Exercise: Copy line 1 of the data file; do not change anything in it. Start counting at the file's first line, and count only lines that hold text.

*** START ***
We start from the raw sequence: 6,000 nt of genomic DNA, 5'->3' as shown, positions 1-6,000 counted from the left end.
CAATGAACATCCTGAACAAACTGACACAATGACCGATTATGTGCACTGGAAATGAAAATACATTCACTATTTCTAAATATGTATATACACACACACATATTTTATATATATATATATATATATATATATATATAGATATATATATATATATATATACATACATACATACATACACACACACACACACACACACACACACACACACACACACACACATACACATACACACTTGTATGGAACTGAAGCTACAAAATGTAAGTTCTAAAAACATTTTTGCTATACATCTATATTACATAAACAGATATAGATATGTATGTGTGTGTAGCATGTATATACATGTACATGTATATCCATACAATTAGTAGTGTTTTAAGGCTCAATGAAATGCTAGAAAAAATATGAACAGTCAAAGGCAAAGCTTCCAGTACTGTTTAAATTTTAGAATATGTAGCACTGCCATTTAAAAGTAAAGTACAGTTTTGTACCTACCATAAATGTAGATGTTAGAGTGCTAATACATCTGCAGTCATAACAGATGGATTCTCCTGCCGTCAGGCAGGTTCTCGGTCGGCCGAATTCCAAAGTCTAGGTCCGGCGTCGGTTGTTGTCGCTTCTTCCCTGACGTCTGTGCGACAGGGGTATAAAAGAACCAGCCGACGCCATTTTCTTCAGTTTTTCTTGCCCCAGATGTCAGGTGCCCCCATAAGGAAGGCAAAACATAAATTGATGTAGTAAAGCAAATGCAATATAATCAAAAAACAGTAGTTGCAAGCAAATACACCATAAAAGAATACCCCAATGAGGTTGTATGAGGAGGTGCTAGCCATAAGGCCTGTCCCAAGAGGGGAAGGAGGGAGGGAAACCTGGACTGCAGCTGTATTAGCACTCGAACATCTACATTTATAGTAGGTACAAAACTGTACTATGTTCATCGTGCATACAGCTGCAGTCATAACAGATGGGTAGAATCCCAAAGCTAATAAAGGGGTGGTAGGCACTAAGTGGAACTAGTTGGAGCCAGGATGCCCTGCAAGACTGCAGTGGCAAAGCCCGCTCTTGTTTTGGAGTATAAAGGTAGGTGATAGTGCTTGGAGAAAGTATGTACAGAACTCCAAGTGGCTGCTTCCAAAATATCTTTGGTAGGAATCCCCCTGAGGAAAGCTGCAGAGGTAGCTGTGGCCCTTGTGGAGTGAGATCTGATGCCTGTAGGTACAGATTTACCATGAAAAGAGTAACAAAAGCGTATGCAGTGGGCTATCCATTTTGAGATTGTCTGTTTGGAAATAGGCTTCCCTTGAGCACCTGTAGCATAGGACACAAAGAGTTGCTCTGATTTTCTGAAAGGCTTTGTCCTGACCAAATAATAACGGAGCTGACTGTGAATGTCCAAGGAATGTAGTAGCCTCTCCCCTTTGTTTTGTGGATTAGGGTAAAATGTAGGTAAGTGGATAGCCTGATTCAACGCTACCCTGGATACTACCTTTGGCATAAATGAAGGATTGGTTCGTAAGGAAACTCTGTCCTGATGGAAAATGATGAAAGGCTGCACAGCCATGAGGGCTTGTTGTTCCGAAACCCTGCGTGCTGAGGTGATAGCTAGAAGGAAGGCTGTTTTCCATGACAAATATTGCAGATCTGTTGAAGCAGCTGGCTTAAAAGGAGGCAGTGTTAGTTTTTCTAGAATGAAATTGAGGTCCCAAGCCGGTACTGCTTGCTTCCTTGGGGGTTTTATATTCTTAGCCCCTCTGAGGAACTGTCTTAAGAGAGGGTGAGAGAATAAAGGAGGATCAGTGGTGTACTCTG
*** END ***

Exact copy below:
We start from the raw sequence: 6,000 nt of genomic DNA, 5'->3' as shown, positions 1-6,000 counted from the left end.